NLR targets the closest contacts of leprosy patients that were detected over the past five years. Those who test positive are given an enhanced preventative treatment (PEP++). Other contacts receive a single dose of rifampicin (SDR-PEP) to also reduce their risk of developing leprosy.
Reaching and treating contacts of leprosy patients is key in the interruption of leprosy transmission, as it is they who have the highest relative risk of developing the disease. To achieve Sustainable Development Goal 3 – a 90% reduction in the number of people requiring treatment for neglected tropical diseases (including leprosy) – new approaches are urgently needed. NLR’s flagship approach to achieve this goal is called PEP++.
Enhanced preventive treatment (PEP++)
The project’s multi-centre research programme uses a new, more robust preventive chemotherapy regimen. The current regimen a single-dose rifampicin for post-exposure prophylaxis (SDR-PEP) of leprosy, reduces the risk of leprosy among contacts of new patients by 57%. We expect that three doses of the new PEP++ regimen, a combination of rifampicin/clarithromycin is expected to be 80-90% effective. The medication will be administered to a random sample of close contacts in multiple doses. These people are more likely to harbour a higher number of leprosy bacilli than the general population or may be infected without any visible symptoms yet.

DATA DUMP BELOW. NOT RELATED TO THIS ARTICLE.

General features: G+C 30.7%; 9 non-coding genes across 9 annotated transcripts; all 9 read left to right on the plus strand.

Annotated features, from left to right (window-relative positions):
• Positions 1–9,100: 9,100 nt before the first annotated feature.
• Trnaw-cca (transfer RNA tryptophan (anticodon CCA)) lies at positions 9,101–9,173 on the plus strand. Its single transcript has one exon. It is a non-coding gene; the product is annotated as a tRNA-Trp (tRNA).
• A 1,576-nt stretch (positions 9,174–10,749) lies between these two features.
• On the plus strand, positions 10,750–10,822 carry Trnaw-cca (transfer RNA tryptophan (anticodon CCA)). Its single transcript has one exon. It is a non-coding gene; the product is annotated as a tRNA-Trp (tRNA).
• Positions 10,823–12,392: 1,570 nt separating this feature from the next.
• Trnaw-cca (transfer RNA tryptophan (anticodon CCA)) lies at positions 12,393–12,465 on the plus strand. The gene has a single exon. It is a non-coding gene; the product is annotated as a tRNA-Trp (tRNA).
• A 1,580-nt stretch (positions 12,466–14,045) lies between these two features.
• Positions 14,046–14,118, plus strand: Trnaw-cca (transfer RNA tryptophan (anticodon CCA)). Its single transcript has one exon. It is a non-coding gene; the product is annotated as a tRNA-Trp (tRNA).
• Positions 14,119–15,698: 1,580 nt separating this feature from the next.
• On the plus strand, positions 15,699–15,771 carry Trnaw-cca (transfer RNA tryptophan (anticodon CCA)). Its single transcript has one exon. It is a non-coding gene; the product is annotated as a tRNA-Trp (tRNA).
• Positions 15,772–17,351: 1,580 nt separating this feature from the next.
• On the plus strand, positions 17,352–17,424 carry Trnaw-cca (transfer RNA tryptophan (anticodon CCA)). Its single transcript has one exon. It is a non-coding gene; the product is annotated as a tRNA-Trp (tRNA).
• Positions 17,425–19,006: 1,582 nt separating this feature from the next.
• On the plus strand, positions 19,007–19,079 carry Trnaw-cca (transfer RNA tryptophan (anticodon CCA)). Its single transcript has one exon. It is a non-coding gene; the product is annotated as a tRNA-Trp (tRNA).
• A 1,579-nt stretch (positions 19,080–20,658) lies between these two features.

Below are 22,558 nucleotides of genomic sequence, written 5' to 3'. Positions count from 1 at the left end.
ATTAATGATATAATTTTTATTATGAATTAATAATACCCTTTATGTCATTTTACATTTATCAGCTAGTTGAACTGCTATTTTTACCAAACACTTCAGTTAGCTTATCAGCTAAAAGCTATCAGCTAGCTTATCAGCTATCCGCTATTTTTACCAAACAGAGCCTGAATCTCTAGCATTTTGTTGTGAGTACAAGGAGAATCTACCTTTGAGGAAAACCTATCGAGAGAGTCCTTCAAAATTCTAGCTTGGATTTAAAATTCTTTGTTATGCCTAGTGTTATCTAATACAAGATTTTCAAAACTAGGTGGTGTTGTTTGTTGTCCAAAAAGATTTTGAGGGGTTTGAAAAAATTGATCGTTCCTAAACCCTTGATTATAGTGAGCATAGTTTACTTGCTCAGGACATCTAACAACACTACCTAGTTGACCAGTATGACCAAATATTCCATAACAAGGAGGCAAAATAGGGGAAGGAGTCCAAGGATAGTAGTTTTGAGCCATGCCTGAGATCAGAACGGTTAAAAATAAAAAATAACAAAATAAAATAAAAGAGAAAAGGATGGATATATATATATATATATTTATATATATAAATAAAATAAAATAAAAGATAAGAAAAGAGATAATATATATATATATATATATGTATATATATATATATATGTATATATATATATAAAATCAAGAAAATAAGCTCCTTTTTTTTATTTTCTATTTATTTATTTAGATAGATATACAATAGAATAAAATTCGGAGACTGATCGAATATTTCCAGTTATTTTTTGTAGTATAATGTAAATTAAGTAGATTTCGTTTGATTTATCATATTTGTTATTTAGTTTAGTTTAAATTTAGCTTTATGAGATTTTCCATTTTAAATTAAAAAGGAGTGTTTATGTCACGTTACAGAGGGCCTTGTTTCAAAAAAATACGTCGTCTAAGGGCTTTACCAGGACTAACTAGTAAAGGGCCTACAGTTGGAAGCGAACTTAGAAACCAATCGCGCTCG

Until the end of 2024 more than 800,000 people will be preventively treated to collect evidence of 80-90% efficacy of the new chemoprophylactic regimen, and in areas where the project runs accomplish a 50% reduction in the number of annual new cases compared to the first-year baseline. With a further continuation of the project beyond 2024, we foresee a 90% reduction in the number of annual new cases by 2030, contributing to the achievement of SDG 3.